Date: Mon, 11 Jan 93 09:50:46 -0500
From: scs(_at_)adam(_dot_)mit(_dot_)edu (Steve Summit)
Subject: Re: printable wide character (was "multibyte") encodings
10646 is a character set, and UTF is an encoding,
and it's risky to muddle the two issues.
For any MIME content-type, there is a "canonical form" which defines how you
map an object of that particular type into an octet stream. The MIME
canonical form for "text/plain;charset=ISO-10646" could be defined as "encode
the characters according to UTF-2", without breaking anything. (It could
also be "encode each n-bit code as n/8 octets, most significant octet first".
Whatever. It just needs to be defined.)
Many content-types require some translation to get them into canonical form;
this is nothing specific to 10646. After all, the canonical form for
"text/plain;charset=US-ASCII" is "each character encoded in one octet, with
the 0x80 bit of the octet set to zero, and ends of lines encoded as CR LF" --
it's not as if you can do anything you wish with that bit or encode the ends
of lines in any way you wish.
The importance of a one-to-one mapping (in the case of Unicode,
between characters and 16-bit quantities) becomes apparent when
additional processing steps are imposed. It's nice always to be
able to know where the individual character boundaries are, and
not to misinterpret partial bytes which aren't full characters.
This isn't a problem with UTF-2.
One such additional processing step which illustrates this nicety
is a richtext parser.
Richtext only barely meshes with ISO-2022-JP because 2022-JP is
sometimes 8 bits per character and sometimes 16. Since a
richtext parser isn't likely to understand that distinction, it
can get confused when an 8-bit half of a 16-bit character happens
to match the bit pattern for '<'. The solution, as Rhys
Weatherly has proposed, is to further encode an 8-bit half with
that value as <lt>, as other '<' characters are encoded in
richtext, but (to borrow a phrase) the ice seems thin here.
(Another point to consider is that a richtext processor wants to
keep track of character boundaries so that it can count them
while justifying and filling lines.)
To me, it doesn't make sense to feed text with character set 'x' to a
richtext parser designed to understand character set 'y'. Aside from the
charset switching commands inside richtext, the richtext language doesn't
have a problem -- if you want to say "<foo>", you have to encode each of the
characters in "<foo>" in whatever character set is being used. The body part
will then be labeled "text/richtext;charset=whatever" and the recipient's
richtext parser will have to understand that character set.
The character set support *within* richtext is not well defined -- for
example, what does it mean to have <iso10646>stuff</iso10646> within a
richtext body part that is encoded in ebcdic? [What happens if the "stuff",
in encoded form, contains valid richtext commands? (when interpreted
according to the outer character set) What happens if the "stuff", in DEcoded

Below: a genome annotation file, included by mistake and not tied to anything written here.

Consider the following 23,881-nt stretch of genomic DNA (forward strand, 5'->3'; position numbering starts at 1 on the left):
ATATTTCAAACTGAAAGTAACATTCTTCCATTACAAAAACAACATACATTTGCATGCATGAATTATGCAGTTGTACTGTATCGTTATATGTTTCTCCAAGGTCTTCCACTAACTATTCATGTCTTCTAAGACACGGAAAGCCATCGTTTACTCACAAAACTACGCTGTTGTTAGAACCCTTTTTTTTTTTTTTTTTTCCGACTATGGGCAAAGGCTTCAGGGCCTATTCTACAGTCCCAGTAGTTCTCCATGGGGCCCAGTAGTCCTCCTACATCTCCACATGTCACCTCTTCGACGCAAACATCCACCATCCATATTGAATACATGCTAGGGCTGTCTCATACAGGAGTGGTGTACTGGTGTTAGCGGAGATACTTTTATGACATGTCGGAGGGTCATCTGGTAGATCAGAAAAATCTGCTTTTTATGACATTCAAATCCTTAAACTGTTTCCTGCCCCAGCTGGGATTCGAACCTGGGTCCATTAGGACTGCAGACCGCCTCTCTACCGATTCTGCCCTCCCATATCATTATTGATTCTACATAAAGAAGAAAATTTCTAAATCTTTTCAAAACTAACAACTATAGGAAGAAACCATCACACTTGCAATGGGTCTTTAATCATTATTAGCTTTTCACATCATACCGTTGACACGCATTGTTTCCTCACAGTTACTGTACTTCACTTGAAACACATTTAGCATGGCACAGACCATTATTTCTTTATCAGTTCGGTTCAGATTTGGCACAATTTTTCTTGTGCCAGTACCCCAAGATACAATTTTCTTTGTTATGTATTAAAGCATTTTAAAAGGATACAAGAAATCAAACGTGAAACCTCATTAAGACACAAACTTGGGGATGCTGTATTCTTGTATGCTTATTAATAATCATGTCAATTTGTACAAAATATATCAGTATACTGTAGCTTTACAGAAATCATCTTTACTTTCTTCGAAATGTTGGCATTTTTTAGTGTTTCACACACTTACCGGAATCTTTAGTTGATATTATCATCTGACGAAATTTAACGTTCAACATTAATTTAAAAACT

form, contains valid richtext commands?].
Allowing a character set parameter to a richtext body part creates a problem
in that richtext interpreters might be expected to understand several
character sets. We don't expect a PostScript interpreter to understand
anything but ASCII -- why should we expect this of richtext?
(One solution might be to define the canonical form for text/richtext to
*always* be in iso10646 with utf-2 encoding, disallow the charset= parameter
to text/richtext content-types, and eliminate the character set commands from
But I tend to view these as problems in the definition of richtext, which
have no bearing on how iso 10646 text is to be represented.
I think there is agreement among richtext implementors that the richtext spec
in general needs lots of tightening up. So if there is a problem with
richtext combined with ISO 10646 encoded in a particular way (which, mind
you, does not appear to be the case if UTF-2 is used), perhaps the attention
is best directed to fixing the richtext definition to make it clearer what
character set is to be used.
Keith Moore last month bemoaned the suggestion of a
departure from the familiar and comfortable byte stream.
If we're going to use characters larger than 8 bits, some
departure somewhere from an octet stream is obviously
(and by definition) necessary.
There is no reason why we cannot define everything in terms of a canonical
encoding into an octet stream. FTP has been doing this for years.
Calling UTF a transfer encoding has the additional
implication that we either need to expand the syntax of
the Content-Transfer-Encoding line to allow the
specification of two (or more) cascaded encodings, or
else define an encoding which maps 16- or 32-bit
characters all the way back to printable characters.
UTF is clearly *not* a suitable MIME content-transfer-encoding. It cannot be
applied to any content-type, nor is it interchangable with other
content-transfer-encodings. It is possible and even reasonable to encode,
say, image/gif as base64, quoted-printable, or binary. Encoding image/gif in
UTF is meaningless.
A content-transfer-encoding maps the canonical form of a particular content
(which MUST be an octet stream) into its on-the-wire representation (which
also must be an octet stream). This is the model currently used in MIME, and
I have yet to see a good reason to change it.